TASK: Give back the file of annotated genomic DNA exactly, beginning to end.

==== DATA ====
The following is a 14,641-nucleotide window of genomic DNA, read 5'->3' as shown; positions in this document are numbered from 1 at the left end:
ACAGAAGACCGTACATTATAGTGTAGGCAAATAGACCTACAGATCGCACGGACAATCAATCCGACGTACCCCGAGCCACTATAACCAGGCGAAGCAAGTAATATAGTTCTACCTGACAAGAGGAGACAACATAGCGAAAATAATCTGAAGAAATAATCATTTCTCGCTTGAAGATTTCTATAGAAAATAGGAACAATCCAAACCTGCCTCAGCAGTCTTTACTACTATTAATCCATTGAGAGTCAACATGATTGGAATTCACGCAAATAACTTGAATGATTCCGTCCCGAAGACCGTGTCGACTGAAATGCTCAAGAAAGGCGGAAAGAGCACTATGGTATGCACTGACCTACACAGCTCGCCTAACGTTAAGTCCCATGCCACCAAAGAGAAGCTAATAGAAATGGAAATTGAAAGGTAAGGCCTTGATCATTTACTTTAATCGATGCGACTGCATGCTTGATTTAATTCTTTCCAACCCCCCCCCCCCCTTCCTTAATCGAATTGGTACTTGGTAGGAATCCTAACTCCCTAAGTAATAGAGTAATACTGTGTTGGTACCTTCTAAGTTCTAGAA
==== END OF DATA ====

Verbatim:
The following is a 14,641-nucleotide window of genomic DNA, read 5'->3' as shown; positions in this document are numbered from 1 at the left end:
ACAGAAGACCGTACATTATAGTGTAGGCAAATAGACCTACAGATCGCACGGACAATCAATCCGACGTACCCCGAGCCACTATAACCAGGCGAAGCAAGTAATATAGTTCTACCTGACAAGAGGAGACAACATAGCGAAAATAATCTGAAGAAATAATCATTTCTCGCTTGAAGATTTCTATAGAAAATAGGAACAATCCAAACCTGCCTCAGCAGTCTTTACTACTATTAATCCATTGAGAGTCAACATGATTGGAATTCACGCAAATAACTTGAATGATTCCGTCCCGAAGACCGTGTCGACTGAAATGCTCAAGAAAGGCGGAAAGAGCACTATGGTATGCACTGACCTACACAGCTCGCCTAACGTTAAGTCCCATGCCACCAAAGAGAAGCTAATAGAAATGGAAATTGAAAGGTAAGGCCTTGATCATTTACTTTAATCGATGCGACTGCATGCTTGATTTAATTCTTTCCAACCCCCCCCCCCCCTTCCTTAATCGAATTGGTACTTGGTAGGAATCCTAACTCCCTAAGTAATAGAGTAATACTGTGTTGGTACCTTCTAAGTTCTAGAA